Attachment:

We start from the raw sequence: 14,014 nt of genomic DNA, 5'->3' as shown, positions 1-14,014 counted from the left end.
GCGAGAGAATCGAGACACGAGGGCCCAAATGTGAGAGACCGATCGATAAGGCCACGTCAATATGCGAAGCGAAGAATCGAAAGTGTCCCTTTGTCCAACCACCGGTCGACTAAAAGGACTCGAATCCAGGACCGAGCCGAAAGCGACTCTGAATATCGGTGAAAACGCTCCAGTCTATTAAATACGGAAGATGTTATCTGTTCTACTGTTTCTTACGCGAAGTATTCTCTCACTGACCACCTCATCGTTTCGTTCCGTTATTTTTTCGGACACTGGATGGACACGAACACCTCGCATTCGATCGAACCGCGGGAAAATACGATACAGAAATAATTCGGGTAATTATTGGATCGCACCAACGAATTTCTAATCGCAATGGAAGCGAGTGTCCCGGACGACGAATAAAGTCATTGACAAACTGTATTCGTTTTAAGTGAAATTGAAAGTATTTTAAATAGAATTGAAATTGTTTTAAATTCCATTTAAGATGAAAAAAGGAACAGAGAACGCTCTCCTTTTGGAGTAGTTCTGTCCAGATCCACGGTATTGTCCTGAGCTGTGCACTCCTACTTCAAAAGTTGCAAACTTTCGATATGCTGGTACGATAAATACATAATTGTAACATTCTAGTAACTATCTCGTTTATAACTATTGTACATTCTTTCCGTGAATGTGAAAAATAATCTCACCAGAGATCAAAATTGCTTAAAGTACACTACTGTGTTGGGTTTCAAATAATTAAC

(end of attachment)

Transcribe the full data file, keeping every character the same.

We start from the raw sequence: 14,014 nt of genomic DNA, 5'->3' as shown, positions 1-14,014 counted from the left end.
GCGAGAGAATCGAGACACGAGGGCCCAAATGTGAGAGACCGATCGATAAGGCCACGTCAATATGCGAAGCGAAGAATCGAAAGTGTCCCTTTGTCCAACCACCGGTCGACTAAAAGGACTCGAATCCAGGACCGAGCCGAAAGCGACTCTGAATATCGGTGAAAACGCTCCAGTCTATTAAATACGGAAGATGTTATCTGTTCTACTGTTTCTTACGCGAAGTATTCTCTCACTGACCACCTCATCGTTTCGTTCCGTTATTTTTTCGGACACTGGATGGACACGAACACCTCGCATTCGATCGAACCGCGGGAAAATACGATACAGAAATAATTCGGGTAATTATTGGATCGCACCAACGAATTTCTAATCGCAATGGAAGCGAGTGTCCCGGACGACGAATAAAGTCATTGACAAACTGTATTCGTTTTAAGTGAAATTGAAAGTATTTTAAATAGAATTGAAATTGTTTTAAATTCCATTTAAGATGAAAAAAGGAACAGAGAACGCTCTCCTTTTGGAGTAGTTCTGTCCAGATCCACGGTATTGTCCTGAGCTGTGCACTCCTACTTCAAAAGTTGCAAACTTTCGATATGCTGGTACGATAAATACATAATTGTAACATTCTAGTAACTATCTCGTTTATAACTATTGTACATTCTTTCCGTGAATGTGAAAAATAATCTCACCAGAGATCAAAATTGCTTAAAGTACACTACTGTGTTGGGTTTCAAATAATTAAC